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 Post subject: Mars Matrix: Hyper Solid Shooting (ARC)
PostPosted: Fri May 22, 2009 1:20 am 


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Joined: 17 Nov 2008
Posts: 101
Location: Canada
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MARS MATRIX: HYPER SOLID SHOOTING

Year of Release: 2000
Hardware: CPS-II
Horizontally-aligned vertically scrolling STG
Developed by Takumi
Published by Capcom

One button, one stick: the succulent meat in an otherwise tasteless Takumi sandwich.

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As a mass of circular pink and light blue bullet patterns constantly barrage your craft, you could be forgiven for mistaking this as the work of Cave. Upon gaining the knowledge that this game involves a reflect barrier and was developed by Takumi, you could be forgiven for seeing it as a brother to the GigaWing games. After several credits, shades of many shooting games will appear in Mars Matrix, but none of them alone can accurately describe the excellence found in their combination.

Many people would have you believe the most interesting thing about this game is its control scheme. It is, however, more important to know that shooting down enemy hordes with a single button and joystick actually works here, and it works brilliantly. Couple this with a deep scoring system and a surprising amount of variety to reach a logical conclusion: Mars Matrix is a special STG.

Mapping four separate weapons to one button sounds like a recipe for disaster, but the result is a deeply engaging mechanic. Each weapon is balanced in terms of risk and reward. The piercing cannon is powerful, but can only be used at point-blank range. The reflect shot makes you invincible, but there is a delay in engaging it. Learning to use all four attacks efficiently takes skill, patience, and experience; it is a steep hill to climb, but one worth the journey. Eventually, the most satisfying feature of Mars Matrix arises out of the need to rhythmically and accurately press the button with varying rates of speed.

Merely surviving this game requires a high degree of skill, but, like any great STG, the scoring system poses an even deeper challenge. Almost all enemies will drop gold cubes when destroyed (more when attacked by the piercing cannon); but reflected bullets that contact an enemy drop cubes as well. Gathering as many cubes as possible appears simple enough, but this process is accompanied by a combo gauge. Shadows of DoDonPachi appear as you must chain cubes together with evenly spaced timing. This system is taken a step further: keeping a combo of cubes will raise your experience points, which in turn upgrades your main weapon (think Radiant Silvergun). Scoring of this kind is addictive, well-balanced, and crucial to your progression in the game.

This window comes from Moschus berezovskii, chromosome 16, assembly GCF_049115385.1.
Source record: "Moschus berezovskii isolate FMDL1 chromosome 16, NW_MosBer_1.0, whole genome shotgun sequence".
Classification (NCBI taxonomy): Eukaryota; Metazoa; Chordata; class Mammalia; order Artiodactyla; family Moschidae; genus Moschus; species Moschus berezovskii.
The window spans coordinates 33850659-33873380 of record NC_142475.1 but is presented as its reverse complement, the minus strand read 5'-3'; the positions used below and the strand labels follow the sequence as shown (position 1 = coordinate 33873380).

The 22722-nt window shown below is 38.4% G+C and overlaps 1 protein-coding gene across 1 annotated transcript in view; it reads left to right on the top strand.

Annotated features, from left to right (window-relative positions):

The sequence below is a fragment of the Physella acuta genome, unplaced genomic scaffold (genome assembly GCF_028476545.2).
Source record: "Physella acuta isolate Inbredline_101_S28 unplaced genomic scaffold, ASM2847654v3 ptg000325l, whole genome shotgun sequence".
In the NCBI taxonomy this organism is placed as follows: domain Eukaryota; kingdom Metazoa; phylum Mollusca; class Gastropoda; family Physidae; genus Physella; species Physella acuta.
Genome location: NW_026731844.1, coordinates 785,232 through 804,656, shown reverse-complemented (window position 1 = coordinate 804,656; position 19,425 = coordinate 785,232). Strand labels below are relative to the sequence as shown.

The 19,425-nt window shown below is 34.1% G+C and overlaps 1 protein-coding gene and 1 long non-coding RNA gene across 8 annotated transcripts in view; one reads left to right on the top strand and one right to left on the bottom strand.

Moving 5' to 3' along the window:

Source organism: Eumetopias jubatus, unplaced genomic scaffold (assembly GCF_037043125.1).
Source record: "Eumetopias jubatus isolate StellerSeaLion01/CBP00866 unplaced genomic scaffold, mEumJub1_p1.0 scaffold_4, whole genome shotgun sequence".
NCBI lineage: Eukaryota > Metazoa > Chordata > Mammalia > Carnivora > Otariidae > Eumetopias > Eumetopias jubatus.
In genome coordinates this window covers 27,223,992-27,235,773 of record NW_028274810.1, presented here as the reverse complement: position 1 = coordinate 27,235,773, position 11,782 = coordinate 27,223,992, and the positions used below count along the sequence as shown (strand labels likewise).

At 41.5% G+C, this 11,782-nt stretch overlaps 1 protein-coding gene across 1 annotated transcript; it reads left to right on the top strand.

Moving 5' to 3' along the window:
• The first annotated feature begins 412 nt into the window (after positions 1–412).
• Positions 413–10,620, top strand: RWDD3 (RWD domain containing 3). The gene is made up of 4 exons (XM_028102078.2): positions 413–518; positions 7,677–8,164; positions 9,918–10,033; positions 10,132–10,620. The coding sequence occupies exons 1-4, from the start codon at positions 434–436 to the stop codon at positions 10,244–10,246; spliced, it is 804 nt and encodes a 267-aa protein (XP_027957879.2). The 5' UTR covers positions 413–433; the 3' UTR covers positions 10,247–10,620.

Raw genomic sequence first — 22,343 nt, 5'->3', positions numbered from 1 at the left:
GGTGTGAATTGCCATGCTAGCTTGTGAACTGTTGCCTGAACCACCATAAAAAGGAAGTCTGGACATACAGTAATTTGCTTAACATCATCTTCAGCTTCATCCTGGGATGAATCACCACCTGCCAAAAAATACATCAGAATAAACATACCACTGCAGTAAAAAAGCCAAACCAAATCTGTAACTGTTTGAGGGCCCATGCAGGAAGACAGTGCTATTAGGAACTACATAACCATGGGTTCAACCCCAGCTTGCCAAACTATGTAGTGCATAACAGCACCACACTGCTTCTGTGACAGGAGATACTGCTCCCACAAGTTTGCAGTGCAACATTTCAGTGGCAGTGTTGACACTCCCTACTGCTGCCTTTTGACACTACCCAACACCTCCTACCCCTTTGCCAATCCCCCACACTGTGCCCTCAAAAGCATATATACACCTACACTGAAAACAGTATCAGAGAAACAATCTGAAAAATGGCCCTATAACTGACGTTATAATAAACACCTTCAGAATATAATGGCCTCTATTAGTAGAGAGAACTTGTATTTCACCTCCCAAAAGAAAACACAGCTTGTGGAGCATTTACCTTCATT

Once your skill at attacking and scoring becomes nearly effortless, the strategies accessible to you will increase dramatically; simple herding of bullets will not be sufficient. This is one of the most attractive aspects of Mars Matrix: variety in execution. There is no perfect path to survival, no route of ultimate scoring, and no need for exact memorization. Improvised routes will not signal impending death; flexibility is available to exploit as you see fit and even seasoned players will continually find new methods.

Variety in Mars Matrix can be found in your own techniques, but there is also diversity in the stages. Instead of successive levels simply containing ever-more devilish bullet patterns to dodge, there are distinct styles of enemy assaults. One stage includes a slow, repeating circular pattern. It appears over and over again, almost to the point of hypnotization. Another point in the game has enemies that fly extremely fast across the screen; if you destroy them, all enemy bullets will turn into gold cubes. This process takes you from the brink of extinction to madly accumulating points and directly back into dire straits within moments. Aimed attacks, patterned attacks, slow bullets, fast bullets, spam and not spam; each area feels fresh.

It is plain to see other aspects in this game are not of the highest standard. Visually the game is colourful, but not incredibly detailed. Backgrounds are quite simplistic, and some of the enemy designs are uninspired. The music may well be an appropriate type of techno to accompany the futuristic setting, but it is entirely forgettable. Even though it is generally irrelevant in STG, a more interesting story might perhaps add some more life to the game. One more element diminishes the overall polish of the game: it is possible to counterstop the score. While this will only occur in runs by world-class players, it is worth noting nonetheless.

Mars Matrix will not impress you with its audio or visual characteristics, but that is insignificant. This game presents a great challenge, a deep and engaging score system, and a control scheme that is simultaneously unique and flawless. Any real shooting game fan should require nothing more.


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